Before I became DM, the players were in a campaign run by a guy named Josh, whom I’ve never met. They parted ways with him and I ended up running the campaign. Josh was very much a freestyle DM, with no real shape to the game world. It was just town, woods, town, woods, in some non-specific country.
When I took over I wanted to keep a bit of continuity, but at the same time I needed to place them in some sort of structured world. I came up with the map you see below. I decided that they all came from “Dunlock”, and they were in the coastal town of Djoshport (named after their hapless former DM). In our first session I stuck them on a boat for Grey Moor, the site of our first campaign.
Our “world map” consists of the following:
- Dunlock is the main landmass. The players “come from” here. The country doesn’t really have much in the way of detail, but serves as an anchor for the other lands in the game.
- Grey Moor
- Mar Tesaro
- Mar Talos
- The Tunderlands are inhabited, but the players have never been there. This land is open for future adventures.
In our first campain the players went to Grey Moor and broke an evil curse that was killing the crops and draining the land of life, and then joined in a battle to prevent a single greedy nobleman for siezing control of the Island. Along the way they teamed up with Eomer and Endo and attained level 3. The Elves of Mar Talos joined in the battle to keep the island free. This brought our first campaign to an end.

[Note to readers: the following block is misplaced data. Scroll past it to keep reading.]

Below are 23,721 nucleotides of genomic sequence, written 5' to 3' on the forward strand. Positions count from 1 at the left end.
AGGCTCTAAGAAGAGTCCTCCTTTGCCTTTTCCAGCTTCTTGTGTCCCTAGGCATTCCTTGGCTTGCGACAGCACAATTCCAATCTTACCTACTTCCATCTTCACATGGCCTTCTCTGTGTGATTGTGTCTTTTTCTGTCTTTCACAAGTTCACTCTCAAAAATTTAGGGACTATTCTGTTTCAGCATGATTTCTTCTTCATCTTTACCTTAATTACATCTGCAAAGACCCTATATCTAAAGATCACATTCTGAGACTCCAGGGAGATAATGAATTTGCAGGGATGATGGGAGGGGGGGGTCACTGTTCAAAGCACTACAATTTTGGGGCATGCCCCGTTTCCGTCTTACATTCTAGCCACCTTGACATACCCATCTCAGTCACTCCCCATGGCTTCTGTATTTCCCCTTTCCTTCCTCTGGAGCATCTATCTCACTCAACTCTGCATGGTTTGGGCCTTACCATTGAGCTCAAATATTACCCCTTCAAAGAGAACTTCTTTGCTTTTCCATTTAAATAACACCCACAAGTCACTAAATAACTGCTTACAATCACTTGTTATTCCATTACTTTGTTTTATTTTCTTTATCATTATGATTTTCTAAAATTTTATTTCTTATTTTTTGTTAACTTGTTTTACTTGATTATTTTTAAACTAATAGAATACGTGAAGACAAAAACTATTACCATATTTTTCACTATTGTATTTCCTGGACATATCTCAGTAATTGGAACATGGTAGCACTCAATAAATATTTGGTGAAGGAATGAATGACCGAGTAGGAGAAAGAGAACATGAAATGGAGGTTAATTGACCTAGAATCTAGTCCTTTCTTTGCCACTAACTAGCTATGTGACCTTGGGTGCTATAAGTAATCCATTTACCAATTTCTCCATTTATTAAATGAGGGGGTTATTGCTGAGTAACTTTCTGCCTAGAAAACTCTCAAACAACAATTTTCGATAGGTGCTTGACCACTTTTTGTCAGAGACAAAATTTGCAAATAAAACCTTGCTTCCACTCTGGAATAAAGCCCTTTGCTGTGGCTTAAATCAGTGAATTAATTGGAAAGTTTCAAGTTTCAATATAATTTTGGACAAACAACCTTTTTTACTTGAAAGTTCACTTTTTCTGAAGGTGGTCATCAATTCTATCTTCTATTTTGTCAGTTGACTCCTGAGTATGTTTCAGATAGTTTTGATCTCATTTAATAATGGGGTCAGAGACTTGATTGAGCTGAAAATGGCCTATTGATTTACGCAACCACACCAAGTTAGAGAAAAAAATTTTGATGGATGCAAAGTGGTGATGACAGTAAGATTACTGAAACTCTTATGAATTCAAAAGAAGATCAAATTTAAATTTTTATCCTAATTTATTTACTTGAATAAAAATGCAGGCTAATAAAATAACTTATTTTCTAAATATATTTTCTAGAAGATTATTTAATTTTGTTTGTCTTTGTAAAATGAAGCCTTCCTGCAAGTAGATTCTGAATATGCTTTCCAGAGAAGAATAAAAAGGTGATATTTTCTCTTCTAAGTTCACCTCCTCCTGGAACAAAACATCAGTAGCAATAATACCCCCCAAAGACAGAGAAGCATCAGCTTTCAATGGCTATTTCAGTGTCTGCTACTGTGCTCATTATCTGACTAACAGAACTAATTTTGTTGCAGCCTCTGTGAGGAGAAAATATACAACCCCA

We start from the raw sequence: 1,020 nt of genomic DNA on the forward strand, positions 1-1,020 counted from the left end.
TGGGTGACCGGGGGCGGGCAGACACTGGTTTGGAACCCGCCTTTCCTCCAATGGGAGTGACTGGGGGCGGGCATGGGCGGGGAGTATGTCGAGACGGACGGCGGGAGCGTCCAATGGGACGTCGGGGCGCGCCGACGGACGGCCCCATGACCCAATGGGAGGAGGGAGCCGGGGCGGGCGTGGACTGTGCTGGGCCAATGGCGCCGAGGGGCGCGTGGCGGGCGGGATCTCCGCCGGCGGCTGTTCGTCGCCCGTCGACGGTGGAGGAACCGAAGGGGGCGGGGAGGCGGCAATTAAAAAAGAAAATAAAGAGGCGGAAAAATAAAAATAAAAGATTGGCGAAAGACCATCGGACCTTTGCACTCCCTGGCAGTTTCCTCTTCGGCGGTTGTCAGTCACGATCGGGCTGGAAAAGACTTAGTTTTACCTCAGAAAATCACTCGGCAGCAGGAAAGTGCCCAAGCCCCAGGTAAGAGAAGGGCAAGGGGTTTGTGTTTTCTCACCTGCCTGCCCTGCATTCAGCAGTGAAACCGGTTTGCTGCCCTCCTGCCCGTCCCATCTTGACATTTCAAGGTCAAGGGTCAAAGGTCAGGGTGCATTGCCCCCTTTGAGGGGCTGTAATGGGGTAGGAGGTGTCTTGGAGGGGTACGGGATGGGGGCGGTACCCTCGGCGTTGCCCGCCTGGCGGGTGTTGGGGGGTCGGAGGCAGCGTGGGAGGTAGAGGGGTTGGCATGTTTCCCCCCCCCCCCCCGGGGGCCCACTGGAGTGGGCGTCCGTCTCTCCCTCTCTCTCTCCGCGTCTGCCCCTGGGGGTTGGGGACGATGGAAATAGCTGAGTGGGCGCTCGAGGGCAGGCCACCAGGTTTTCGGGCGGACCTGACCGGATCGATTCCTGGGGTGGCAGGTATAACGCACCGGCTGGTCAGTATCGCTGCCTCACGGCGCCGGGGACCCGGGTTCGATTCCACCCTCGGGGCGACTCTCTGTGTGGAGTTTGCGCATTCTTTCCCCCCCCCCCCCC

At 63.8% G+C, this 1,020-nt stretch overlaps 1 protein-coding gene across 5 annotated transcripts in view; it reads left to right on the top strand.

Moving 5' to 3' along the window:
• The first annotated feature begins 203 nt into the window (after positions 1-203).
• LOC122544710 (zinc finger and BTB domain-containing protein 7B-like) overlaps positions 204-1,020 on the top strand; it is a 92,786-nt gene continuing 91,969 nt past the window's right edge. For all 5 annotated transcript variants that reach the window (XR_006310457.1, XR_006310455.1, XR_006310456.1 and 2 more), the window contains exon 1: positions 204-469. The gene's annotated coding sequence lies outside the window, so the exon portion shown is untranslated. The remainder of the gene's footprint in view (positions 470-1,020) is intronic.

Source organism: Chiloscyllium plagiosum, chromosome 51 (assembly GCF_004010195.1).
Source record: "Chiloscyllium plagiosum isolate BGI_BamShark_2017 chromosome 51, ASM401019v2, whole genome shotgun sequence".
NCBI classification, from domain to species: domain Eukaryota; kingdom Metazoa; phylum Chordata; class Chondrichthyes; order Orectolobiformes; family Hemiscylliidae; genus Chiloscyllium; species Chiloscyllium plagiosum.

At this point one of the players (Joe) became the DM, and I joined the game as a normal player using Endo. Joe’s character stayed on Grey Moor, and the rest of us sailed to Golgotha in northern Dunlock. The party battled an army of the undead, saved the land, and made level 5. I became the DM again, keeping Endo as an NPC that travelled with the party. The party sailed for Mar Talos, but got shipwrecked on Mar Tesaro, which our third campaign is now taking place.
The game was a dud, and I'm convinced a big part of that is due to the way the game leaned into its story. Its terrible, cringe-inducing story.
Linux vs. Windows
Finally, the age-old debate has been settled.
Juvenile and Proud
Yes, this game is loud, crude, childish, and stupid. But it it knows what it wants to be and nails it. And that's admirable.
This is a massive step down in story, gameplay, and art design when compared to the 2014 soft reboot. Yet critics rated this one much higher. What's going on here?
Game at the Bottom
Why spend millions on visuals that are just a distraction from the REAL game of hotbar-watching?